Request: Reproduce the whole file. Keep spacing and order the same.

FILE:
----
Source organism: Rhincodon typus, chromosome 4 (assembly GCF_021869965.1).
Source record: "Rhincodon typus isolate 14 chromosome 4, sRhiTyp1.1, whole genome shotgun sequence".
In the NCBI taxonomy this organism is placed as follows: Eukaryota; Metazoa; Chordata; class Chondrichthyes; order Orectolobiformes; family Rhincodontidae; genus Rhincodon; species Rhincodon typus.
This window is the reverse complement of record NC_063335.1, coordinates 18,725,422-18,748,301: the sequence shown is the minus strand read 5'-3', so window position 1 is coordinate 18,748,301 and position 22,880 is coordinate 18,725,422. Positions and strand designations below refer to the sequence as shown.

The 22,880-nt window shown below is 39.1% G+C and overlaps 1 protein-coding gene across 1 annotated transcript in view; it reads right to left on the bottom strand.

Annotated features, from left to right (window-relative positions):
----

Source organism: Rhincodon typus, chromosome 4 (assembly GCF_021869965.1).
Source record: "Rhincodon typus isolate 14 chromosome 4, sRhiTyp1.1, whole genome shotgun sequence".
In the NCBI taxonomy this organism is placed as follows: Eukaryota; Metazoa; Chordata; class Chondrichthyes; order Orectolobiformes; family Rhincodontidae; genus Rhincodon; species Rhincodon typus.
This window is the reverse complement of record NC_063335.1, coordinates 18,725,422-18,748,301: the sequence shown is the minus strand read 5'-3', so window position 1 is coordinate 18,748,301 and position 22,880 is coordinate 18,725,422. Positions and strand designations below refer to the sequence as shown.

The 22,880-nt window shown below is 39.1% G+C and overlaps 1 protein-coding gene across 1 annotated transcript in view; it reads right to left on the bottom strand.

Annotated features, from left to right (window-relative positions):